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Social Innovation Speakers

Patagonia Keeps a Close Eye on Its Supply Chain

Seen as a leader in sustainable business practices, Patagonia tracks every step in the manufacture of its products to be sure there are "no unintended consequences of our actions," says founder Yvon Chouinard.

Social Enterprise Pioneer Scofield Created the World Bank for the Poor

Social enterprises hold potential to "effect the kinds of changes our society needs right now," social entrepreneur Rupert Scofield told a Stanford student audience.

Jane Chen Embraces Efforts to Save Premature Babies

Jane Chen, MBA '08, is co-founder and CEO of Embrace, a nonprofit company dedicated to creating low-cost portable incubators to save the lives of low birthweight babies in developing countries. The Embrace infant warmer was launched in India in the spring of 2011 she told the annual Women in Management banquet at the Stanford Graduate School of Business.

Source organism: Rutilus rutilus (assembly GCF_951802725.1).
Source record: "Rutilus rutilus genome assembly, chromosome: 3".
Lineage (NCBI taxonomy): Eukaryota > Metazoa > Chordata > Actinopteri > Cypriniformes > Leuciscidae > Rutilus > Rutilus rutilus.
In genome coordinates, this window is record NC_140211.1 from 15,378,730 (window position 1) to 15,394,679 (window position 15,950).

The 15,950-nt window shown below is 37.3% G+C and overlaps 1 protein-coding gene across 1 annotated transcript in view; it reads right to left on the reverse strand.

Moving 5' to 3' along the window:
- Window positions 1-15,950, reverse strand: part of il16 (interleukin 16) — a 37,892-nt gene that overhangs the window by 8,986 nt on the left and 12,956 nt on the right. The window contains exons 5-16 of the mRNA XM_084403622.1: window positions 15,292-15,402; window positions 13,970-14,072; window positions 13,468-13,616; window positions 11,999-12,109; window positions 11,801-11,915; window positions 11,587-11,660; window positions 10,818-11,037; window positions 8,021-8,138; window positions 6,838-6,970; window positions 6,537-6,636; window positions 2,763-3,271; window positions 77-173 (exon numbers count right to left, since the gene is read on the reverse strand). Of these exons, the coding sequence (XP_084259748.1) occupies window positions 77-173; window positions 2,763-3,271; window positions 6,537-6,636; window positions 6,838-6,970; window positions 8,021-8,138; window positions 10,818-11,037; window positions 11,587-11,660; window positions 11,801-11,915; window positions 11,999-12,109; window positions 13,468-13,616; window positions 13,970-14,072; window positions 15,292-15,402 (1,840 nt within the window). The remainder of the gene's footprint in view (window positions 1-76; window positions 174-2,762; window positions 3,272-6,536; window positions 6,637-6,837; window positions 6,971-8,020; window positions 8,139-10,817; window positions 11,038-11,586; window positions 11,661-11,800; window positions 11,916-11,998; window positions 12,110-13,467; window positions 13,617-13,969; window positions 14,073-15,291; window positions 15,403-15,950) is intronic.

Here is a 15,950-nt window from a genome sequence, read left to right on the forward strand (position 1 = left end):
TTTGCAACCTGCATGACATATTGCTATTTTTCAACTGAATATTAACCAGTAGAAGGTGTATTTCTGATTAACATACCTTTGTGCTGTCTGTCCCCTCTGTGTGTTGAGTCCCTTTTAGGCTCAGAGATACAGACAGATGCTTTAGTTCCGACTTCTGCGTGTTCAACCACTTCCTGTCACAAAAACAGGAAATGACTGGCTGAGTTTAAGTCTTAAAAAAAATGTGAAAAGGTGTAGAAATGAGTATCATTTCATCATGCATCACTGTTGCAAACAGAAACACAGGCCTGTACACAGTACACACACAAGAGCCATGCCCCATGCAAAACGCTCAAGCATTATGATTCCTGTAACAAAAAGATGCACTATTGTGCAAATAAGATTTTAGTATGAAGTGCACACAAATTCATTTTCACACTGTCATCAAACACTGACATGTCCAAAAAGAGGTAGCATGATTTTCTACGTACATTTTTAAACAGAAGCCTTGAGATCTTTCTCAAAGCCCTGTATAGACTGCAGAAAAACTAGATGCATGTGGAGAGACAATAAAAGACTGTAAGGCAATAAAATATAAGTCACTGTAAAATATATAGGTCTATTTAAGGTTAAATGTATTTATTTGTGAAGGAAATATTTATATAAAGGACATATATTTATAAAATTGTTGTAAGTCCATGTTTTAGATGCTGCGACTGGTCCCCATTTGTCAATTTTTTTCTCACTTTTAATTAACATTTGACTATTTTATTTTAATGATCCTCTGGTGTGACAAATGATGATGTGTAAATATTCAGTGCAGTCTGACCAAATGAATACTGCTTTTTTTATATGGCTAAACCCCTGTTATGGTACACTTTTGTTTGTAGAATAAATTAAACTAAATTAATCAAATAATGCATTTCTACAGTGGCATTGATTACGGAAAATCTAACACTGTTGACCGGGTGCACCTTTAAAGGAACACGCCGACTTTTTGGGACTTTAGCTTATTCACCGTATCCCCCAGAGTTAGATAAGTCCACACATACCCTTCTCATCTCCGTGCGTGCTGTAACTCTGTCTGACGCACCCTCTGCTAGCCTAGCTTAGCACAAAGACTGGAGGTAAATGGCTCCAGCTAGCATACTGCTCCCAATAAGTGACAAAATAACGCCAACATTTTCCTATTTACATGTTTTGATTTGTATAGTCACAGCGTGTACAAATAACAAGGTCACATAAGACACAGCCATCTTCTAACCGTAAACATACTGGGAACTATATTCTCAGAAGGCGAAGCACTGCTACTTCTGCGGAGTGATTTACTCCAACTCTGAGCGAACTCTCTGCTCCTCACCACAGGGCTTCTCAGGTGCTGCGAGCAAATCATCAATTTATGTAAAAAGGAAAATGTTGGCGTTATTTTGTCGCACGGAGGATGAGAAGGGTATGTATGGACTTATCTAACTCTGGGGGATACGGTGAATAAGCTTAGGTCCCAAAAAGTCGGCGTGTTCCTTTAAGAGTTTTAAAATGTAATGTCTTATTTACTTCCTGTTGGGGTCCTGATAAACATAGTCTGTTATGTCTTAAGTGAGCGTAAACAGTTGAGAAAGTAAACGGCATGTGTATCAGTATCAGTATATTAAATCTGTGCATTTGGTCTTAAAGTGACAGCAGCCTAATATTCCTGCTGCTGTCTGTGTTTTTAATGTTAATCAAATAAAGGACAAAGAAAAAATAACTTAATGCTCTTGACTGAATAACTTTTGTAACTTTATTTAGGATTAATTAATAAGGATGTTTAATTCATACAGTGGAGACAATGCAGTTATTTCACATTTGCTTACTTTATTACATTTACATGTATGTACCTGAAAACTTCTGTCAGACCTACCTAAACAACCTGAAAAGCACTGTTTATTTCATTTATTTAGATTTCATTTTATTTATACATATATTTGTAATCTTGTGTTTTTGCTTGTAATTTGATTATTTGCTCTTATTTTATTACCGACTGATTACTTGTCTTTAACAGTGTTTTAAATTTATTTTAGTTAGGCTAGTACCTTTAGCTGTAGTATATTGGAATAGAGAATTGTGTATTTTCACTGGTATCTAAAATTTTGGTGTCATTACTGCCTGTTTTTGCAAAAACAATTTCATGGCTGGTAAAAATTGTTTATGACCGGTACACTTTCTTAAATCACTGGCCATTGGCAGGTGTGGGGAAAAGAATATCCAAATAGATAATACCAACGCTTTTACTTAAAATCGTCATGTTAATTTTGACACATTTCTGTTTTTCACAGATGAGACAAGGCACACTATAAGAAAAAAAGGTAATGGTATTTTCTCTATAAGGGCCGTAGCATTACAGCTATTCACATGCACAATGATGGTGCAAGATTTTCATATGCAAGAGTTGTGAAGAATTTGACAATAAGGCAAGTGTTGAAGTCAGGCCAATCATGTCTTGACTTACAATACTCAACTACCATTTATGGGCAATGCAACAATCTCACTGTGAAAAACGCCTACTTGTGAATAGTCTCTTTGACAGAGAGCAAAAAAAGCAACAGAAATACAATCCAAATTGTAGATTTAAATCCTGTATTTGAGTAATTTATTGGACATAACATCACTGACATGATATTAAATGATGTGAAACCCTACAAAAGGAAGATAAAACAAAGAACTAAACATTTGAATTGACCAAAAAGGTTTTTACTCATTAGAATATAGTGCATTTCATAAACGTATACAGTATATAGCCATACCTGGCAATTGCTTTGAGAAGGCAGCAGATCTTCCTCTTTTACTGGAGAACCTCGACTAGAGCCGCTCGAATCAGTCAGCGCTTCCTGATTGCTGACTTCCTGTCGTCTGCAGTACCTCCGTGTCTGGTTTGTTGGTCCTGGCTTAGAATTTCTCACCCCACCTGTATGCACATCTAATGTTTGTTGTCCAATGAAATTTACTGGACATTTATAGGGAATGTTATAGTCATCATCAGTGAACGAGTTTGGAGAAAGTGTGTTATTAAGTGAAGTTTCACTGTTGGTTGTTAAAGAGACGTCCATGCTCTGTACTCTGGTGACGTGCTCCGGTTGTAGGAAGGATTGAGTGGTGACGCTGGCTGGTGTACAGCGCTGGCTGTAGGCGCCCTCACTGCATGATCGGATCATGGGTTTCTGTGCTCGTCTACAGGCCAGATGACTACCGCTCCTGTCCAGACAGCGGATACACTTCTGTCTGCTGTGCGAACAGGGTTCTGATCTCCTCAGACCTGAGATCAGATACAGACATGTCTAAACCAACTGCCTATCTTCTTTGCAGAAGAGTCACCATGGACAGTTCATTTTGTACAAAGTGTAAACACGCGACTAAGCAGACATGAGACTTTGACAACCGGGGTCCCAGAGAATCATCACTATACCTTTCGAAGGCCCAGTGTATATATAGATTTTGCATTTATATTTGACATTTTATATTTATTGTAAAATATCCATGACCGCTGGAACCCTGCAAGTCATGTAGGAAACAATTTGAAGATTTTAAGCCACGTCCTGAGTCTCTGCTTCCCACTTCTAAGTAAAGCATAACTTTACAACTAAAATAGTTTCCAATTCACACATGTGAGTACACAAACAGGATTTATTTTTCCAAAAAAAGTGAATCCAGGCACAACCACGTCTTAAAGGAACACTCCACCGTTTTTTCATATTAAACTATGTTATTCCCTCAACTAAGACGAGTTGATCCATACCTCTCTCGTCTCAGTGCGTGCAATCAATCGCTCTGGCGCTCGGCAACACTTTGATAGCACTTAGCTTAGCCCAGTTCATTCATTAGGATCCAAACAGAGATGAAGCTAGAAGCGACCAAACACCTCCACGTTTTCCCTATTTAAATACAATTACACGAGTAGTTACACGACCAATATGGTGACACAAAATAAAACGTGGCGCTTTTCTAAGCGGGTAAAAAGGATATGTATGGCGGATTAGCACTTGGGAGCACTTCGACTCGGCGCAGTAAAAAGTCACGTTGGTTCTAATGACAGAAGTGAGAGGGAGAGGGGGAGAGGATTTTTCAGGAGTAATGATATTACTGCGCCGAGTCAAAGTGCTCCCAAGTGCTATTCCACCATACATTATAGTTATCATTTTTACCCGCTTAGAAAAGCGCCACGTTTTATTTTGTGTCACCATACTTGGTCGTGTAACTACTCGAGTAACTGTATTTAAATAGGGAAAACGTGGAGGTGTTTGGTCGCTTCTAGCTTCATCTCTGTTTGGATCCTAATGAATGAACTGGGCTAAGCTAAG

A Sobering Look at Today's Federal Debt Video

The United States has recovered from high debt in the past but there are no easy solutions to today’s estimated $14 trillion bill, panelists told a business school audience.

Nonprofits Face Change as Old Charitable Funding Models Decline

Organizations such as Goodwill Industries and the Camp Fire Girls of America have endured for more than 100 years. The key to their survival is change, not more of the same, their leaders told a business school audience.

TARP Head Allison Challenges the Banking Industry

Banking industry executives need to look broadly at changes to reform the American financial system, says Herbert Allison, MBA '71, the head of the government's Troubled Asset Relief Program.

Microlending Gives Dignity to People with Leprosy

In India, microlending has been a powerful tool in helping individuals with leprosy move from a life of begging to economic self-sufficiency, leaders of the group Rising Star Outreach told a student audience at Stanford’s Graduate School of Business.